Mauri people

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Not to be confused with Māori people or Maouri people.
The Roman Empire under Hadrian (ruled 117–138), showing the location of the Mauri
Eastern Hemisphere in 476 CE, showing the Mauri kingdoms after the fall of Rome.

Mauri (from which derives the English term "Moors") was the Latin designation for the Berber population of Mauretania. It was located in the part of Africa west of Numidia, an area coextensive with present-day Morocco. Mauri (Μαῦροι) is recorded by Strabo, who wrote in the early 1st century, as the native name, which was also adopted into Latin, while he cites the Greek name for the same people as Maurusii (Μαυρούσιοι).[1]

The name Mauri as a tribal confederation or generic ethnic designator thus seems to roughly correspond to the people known as Numidians in earlier ethnography; both terms presumably group early Berber-speaking populations (the earliest Tifinagh epigraph dates to about the third century BC). In 44 AD, the Roman Empire incorporated the region as the province of Mauretania, later divided into Mauretania Caesariensis and Mauretania Tingitana. The area around Carthage was already part of the Africa province. Roman rule was effective enough so that these provinces became integrated into the empire.

Mauri raids into the southern Iberian Peninsula are mentioned as early as the reign of Nero in the Eclogues of Calpurnius Siculus: "Geryon's meads, a wealthy prize to tempt the fierce Moor's avarice, where Baetis huge, so legends say, rolls downward on his western way to find the shore."[2] The Baetis is the modern Guadalquivir, so this poem implies Mauri raiding into Baetica in the first century CE. Mauri from the mountains beyond the border of the Roman Empire crossed the straits of Gibraltar to raid into the Roman province of Baetica, in what is today southern Spain, in the early 170s.[3] Mauri raided Baetica again in the late 170s or 180s in the reign of Commodus. At that time they besieged the town of Singilia Barba, which was freed from the siege by the arrival of Roman troops from the province of Mauretania Tingitana, led by C. Vallius Maximianus.[4]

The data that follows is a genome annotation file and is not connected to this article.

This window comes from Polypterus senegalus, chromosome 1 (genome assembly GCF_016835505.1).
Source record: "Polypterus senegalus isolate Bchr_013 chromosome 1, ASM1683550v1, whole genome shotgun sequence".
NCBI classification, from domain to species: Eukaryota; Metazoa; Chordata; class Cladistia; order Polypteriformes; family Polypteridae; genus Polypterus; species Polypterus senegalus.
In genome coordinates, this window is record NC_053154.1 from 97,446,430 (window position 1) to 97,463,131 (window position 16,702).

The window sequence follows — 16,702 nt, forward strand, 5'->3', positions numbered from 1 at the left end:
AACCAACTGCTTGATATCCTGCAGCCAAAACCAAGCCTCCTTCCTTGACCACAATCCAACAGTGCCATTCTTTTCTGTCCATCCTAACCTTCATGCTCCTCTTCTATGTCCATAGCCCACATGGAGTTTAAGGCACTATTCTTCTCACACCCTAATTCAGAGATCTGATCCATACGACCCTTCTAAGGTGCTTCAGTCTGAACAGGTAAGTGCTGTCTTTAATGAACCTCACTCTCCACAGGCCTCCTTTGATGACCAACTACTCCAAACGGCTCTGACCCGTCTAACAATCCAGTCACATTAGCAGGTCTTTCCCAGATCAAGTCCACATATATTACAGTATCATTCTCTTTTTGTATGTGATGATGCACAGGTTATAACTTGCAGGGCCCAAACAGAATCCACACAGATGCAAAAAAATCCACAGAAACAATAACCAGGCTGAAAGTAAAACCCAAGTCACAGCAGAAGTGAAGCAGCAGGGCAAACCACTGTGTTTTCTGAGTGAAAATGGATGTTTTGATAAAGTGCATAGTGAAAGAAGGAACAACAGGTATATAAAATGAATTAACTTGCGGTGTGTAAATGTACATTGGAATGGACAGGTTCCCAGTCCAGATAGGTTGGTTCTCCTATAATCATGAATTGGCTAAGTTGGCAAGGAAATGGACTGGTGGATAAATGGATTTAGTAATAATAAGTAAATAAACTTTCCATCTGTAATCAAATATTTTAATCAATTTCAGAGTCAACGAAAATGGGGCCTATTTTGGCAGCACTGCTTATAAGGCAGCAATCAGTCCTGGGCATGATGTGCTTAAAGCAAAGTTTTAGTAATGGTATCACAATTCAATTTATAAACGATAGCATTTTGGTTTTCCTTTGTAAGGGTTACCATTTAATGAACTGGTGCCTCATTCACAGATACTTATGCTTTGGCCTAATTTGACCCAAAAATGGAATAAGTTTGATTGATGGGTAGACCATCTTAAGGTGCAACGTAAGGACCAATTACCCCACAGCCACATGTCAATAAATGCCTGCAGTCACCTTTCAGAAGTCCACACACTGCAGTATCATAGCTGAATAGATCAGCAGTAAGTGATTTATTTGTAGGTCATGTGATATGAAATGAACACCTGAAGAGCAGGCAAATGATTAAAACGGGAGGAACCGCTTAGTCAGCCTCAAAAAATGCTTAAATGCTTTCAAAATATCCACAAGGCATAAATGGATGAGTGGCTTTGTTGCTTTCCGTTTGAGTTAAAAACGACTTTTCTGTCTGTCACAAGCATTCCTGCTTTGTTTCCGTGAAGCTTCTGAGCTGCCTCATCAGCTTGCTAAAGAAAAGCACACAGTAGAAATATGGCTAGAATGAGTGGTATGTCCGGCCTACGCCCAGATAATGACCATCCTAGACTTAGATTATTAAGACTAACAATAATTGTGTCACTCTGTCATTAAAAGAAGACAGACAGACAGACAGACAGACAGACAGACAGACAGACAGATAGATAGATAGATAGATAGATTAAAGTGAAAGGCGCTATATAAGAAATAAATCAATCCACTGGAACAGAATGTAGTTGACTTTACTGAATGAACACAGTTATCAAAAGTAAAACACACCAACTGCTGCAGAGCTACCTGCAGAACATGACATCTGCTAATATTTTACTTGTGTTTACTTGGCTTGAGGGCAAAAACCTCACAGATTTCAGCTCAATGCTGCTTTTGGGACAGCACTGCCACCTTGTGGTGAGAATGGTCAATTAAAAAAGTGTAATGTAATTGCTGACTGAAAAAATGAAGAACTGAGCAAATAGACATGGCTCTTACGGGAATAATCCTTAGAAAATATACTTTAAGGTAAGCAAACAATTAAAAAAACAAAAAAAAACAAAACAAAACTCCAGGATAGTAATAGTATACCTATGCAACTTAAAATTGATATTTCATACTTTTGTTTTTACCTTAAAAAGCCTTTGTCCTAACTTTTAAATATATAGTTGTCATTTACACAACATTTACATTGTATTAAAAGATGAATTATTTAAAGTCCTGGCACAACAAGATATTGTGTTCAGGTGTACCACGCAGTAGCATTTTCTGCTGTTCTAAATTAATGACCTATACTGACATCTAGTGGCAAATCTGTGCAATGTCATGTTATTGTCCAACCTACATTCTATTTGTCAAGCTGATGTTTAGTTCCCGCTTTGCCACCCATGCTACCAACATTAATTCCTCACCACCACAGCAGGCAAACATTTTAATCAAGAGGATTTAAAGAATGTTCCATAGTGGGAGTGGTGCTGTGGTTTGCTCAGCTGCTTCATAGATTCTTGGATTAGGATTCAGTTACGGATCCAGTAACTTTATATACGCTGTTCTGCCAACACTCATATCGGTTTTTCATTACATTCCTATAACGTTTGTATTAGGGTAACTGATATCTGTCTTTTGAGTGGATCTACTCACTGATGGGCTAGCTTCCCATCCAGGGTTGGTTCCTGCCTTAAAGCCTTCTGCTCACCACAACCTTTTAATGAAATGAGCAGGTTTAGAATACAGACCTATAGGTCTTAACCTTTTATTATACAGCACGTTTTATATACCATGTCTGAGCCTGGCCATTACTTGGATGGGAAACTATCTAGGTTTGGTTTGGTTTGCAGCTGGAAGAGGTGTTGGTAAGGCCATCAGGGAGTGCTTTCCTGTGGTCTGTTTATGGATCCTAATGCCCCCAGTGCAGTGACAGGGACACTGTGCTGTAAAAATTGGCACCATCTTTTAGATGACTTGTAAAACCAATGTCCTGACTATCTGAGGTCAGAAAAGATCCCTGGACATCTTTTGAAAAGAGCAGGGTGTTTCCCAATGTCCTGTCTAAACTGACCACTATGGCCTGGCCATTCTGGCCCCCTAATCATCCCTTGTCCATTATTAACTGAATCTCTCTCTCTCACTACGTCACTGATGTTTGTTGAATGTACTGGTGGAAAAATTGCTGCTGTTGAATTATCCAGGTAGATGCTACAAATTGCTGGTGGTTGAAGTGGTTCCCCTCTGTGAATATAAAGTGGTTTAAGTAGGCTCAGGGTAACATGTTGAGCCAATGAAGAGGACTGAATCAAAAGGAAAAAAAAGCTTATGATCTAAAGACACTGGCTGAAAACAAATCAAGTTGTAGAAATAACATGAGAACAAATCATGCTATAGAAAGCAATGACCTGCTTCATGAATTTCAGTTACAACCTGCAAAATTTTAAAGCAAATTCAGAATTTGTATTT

By the early Christian era, the byname Mauritius identified anyone originating in Africa (the Maghreb), roughly corresponding to Berber populations. Two prominent "Mauritian" churchmen were Tertullian and St. Augustine. The 3rd-century Christian saint Mauritius, in whose honour the given name Maurice originated, was from Egypt.

When Aurelian marched against Zenobia in 272, his army included Moorish cavalry.[5] The Notitia Dignitatum mentions Roman cavalry units called Equites Mauri, or Moorish cavalry. Many Mauri were enlisted in the Roman army and were well known as members of the comitatus, the emperor's mobile army, prior to the reign of Diocletian.[6] Jones cites the record of a consular interrogation from Numidia in 320, in which a Latin grammarian named Victor stated that his father was a decurion in Contantina (modern Sirte), and his grandfather served in the comitatus, 'for our family is of Moorish origin'.[7]

By the time of Diocletian, Moorish cavalry were no longer part of the mobile field army, but rather were stationed along the Persian and Danube borders. There was one regiment of Equites Mauri in "each of the six provinces from Mesopotamia to Arabia".[8] The Mauri were part of a larger group called Equites Illyricani, indicating previous service in Illyricum.[9]

While many Mauri were part of the Roman empire, others resisted Roman rule. Diocletian's co-emperor Maximian campaigned against the Mauri for two years in the late 290s. This may be the reason why the border legions of north Africa were reinforced in Diocletian's time with seven new legions spread through Tingitania, Tripolitania, Africa, Numidia, and the Mauritanias.[10]

In the 370s, Mauri raided the Roman towns of North Africa. Theodosius the Elder campaigned against them in 372.[11] A Moorish tribe called the Austoriani are specified as participating in these raids.[12] According to Jones, who follows Ammianus Marcellinus, the raids into Tripolitania were caused by the "negligence and corruption of Romanus, the comes Africae ... in 372 Firmus, a Moorish chieftain with whom Romanus had quarrelled, raised a revolt, winning several Roman regiments to his side".[13] Theodosius defeated the rebellion, but was executed shortly thereafter in Carthage.

Firmus' brother Gildo, also a Moorish chieftain, joined the Romans and helped defeat Firmus' revolt. As a reward, he was given the post of magister utriusque militiae per Africam, or master of foot soldiers and cavalry for Africa. [14] In 397 he broke his allegiance to the Western Empire, then under the control of the child emperor Honorius and his master of soldiers Stilicho. Gildo withheld the corn ships from Rome and declared allegiance to Stilicho's enemy Eutropius in Constantinople. Eutropius sent encouragement but no troops or money. The Roman Senate declared Gildo a public enemy (hostis publicus).[15]

Gildo had another brother called Mascezel. At some point, Gildo executed Mascezel's children.[16] Because of this, Mascezel helped the Romans defeat his brother's rebellion. With Mascezel's help, a Roman force of 5000 men defeated Gildo and restored control over north Africa to the Western Empire. Stilicho then saw to it that Mascezel was eliminated. To replace Gildo, Stilicho put his brother-in-law Bathanarius in charge of military affairs in Africa in 401.[17]